Posted on

We Can All Do More


It’s been quite a week.

I graduated from the Maitri 250hr Yoga Teacher Training program Wednesday evening. I don’t really have adequate words to describe the women I came to know through this program. They fill me up. I have to keep reminding myself to check my ego. These ladies just won’t quit with the compliments!

“Thank you. Thank you,” I found myself chanting like a mantra, the words losing weight with each repetition, collapsing into a jumble of abstract sounds, like a tired tongue twister.

I called my husband Thursday evening right before he boarded a plane for home, a day earlier than planned. His surprise arrival meant I got to sleep in Friday morning and take a leisurely shower while he ran errands with the girls.

I’ve been binge listening to Ultra Runner Podcast lately. The latest episode with Kaci Lickteig played while I sipped my morning coffee. She described her suffering during the Western States 100-Mile Endurance Run. She spoke plainly about the anger she felt towards her grandma for giving up chemo. The stress she felt over her inability to help rocked her race and, at the same time, drove her to the finish. So she could prove to herself and her grandma that we can all do more than we think we’re capable of.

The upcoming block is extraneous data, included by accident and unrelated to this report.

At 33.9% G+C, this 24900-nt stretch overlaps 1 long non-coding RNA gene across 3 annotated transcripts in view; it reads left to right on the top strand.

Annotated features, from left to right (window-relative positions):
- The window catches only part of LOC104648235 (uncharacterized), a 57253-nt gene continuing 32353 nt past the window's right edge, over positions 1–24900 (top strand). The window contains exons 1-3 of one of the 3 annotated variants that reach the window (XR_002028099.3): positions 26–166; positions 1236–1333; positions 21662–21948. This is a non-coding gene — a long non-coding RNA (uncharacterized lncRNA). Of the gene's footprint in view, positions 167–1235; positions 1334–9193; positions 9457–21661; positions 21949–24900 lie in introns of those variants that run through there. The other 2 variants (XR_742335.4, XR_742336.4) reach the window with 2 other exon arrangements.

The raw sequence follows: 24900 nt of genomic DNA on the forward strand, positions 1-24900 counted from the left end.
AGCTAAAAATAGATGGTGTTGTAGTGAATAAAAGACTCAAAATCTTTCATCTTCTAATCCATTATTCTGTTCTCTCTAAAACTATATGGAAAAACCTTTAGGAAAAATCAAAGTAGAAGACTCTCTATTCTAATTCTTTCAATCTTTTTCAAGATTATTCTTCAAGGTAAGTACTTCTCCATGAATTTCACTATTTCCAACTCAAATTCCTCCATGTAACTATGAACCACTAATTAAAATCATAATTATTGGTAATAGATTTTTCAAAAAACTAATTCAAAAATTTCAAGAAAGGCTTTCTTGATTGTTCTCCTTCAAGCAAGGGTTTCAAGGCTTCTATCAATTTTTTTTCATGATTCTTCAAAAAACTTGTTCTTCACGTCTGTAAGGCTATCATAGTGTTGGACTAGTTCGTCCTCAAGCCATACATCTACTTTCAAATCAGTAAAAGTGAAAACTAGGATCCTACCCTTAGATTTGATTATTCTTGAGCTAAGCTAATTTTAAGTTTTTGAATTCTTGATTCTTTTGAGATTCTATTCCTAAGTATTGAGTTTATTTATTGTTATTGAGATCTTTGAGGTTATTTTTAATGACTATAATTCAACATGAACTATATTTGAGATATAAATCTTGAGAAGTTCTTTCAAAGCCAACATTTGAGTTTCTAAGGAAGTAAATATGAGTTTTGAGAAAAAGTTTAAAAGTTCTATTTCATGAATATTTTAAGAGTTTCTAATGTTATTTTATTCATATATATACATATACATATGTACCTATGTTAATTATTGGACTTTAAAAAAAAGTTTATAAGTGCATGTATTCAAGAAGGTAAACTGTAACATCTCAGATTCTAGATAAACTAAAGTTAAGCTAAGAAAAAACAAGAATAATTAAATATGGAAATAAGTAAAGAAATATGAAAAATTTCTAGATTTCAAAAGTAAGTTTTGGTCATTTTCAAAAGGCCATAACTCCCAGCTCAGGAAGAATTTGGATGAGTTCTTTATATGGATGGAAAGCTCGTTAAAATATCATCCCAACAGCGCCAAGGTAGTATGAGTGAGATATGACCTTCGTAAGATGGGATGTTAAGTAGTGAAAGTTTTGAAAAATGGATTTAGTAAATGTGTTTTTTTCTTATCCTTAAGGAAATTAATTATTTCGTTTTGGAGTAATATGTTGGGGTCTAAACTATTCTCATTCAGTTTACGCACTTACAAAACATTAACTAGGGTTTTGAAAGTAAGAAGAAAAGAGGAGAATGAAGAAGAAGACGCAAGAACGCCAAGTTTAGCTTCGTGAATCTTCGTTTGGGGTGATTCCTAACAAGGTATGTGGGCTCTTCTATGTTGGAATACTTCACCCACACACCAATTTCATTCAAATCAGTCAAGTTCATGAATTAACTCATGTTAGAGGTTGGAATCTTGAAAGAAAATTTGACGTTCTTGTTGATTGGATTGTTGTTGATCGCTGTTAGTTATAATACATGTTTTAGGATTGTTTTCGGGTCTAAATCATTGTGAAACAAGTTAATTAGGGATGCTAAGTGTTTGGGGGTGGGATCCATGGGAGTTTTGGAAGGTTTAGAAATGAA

“Am I angry with my mom?” I wondered. I don’t think so. Although I do feel angry with my dad, for bailing while he was still needed.

Friday night I taught kids’ Superhero Yoga at the Denver Comic Con, and it went really well. The kids were all engaged and my nerves fizzled as soon as we started. Afterwards we went out to eat downtown. The weather was perfect, my family was with me and I was feeling the buzz of beer and relief.


It’s a strange thing experiencing joy in the middle of grief. Celebrating the beautiful moments, both large and small, and continuing on. Going through the motions of daily life as life ends.